“Free Speech?”

IMG_0482
General Tito

Continuing on my reflections from reading The Coddling of the American Mind by Greg Lukianoff and Jonathan Haidt(2018) I am remembering a student I taught a number of years ago. She had grown up in the then Yugoslavia and described life there under Tito. She told me that his picture hung in every classroom, that they showed him honor each morning, that she was to tell her teacher if she heard anyone saying anything negative about him(including her family) and that she knew nothing negative about him until she emigrated to the United States. Tito controlled information by letting her hear only what he wanted her to hear as a school pupil. She said she didn’t even know how to think about another point of view since he controlled hers.

A similar trend is happening on many private liberal arts campuses in the United States today. Campus speakers are shouted down, barred from appearances and anyone hosting them is shunned and denigrated. Why? Because the ideas that the speaker is espousing are considered “dangerous” and “unsafe.” The definition of safety has been enlarged to encompass “intellectual safety,” not just physical safety. A number of students believe they will be “damaged” by hearing, reading or discussing things that distress them. Students protest that certain texts are “triggering” since they distress them. I understand actual triggering. A veteran I once taught asked privately to be excused from discussing the poetry of the World War I poets because they evoked too strong emotions. But he didn’t ask that I stop teaching the poems and he was willing to share his actual combat experience with the class.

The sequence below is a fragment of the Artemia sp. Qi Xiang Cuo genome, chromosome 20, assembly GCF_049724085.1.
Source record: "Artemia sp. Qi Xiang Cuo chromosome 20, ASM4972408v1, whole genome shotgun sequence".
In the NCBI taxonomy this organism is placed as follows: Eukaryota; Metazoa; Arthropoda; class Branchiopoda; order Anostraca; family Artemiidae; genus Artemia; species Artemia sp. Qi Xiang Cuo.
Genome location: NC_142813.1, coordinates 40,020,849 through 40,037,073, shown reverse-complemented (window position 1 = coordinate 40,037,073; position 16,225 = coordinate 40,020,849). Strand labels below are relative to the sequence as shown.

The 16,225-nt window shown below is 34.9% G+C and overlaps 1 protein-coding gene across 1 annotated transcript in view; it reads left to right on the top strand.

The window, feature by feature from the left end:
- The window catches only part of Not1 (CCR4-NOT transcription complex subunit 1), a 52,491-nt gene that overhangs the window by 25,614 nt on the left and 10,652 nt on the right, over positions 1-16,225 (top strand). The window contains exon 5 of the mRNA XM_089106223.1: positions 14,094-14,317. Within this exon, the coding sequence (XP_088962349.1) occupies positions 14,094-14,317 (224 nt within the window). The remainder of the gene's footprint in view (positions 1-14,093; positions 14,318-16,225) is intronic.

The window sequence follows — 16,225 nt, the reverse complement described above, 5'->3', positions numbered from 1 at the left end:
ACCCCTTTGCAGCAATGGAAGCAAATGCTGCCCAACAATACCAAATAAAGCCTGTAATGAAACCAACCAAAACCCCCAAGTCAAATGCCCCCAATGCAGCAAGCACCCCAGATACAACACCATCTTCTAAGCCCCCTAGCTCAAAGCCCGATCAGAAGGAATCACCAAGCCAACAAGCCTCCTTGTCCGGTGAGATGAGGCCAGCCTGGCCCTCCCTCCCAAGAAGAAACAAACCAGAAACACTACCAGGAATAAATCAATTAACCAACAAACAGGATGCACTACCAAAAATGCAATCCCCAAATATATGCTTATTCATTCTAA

It appears that some students protected from conflict on the playground and throughout their elementary education are afraid of the distress that literature, speakers, history and political discussion provokes in them. They have bought the idea that they are fragile. I see college as the ideal place to deal with conflicting viewpoints, even ones I find abhorrent. I don’t support actual violence, of course. But I believe ignorance is more dangerous than knowledge, even knowledge I would rather not have. And what on earth will these students do after graduation when they meet the rest of the world?

10 thoughts on ““Free Speech?”

  1. IMO, there are plenty of fear and hate monger out there that saturates the minds of the yearlings. Currently in public school system is promoting SOGI, social orientation gender identification. Why? What the students need to learn is Good Manners and Right Conduct. That was taught to me at school in public system. Here in Canada, it’s unheard.

Leave a Reply

Please log in using one of these methods to post your comment:

WordPress.com Logo

You are commenting using your WordPress.com account. Log Out /  Change )

Google+ photo

You are commenting using your Google+ account. Log Out /  Change )

Twitter picture

You are commenting using your Twitter account. Log Out /  Change )

Facebook photo

You are commenting using your Facebook account. Log Out /  Change )

Connecting to %s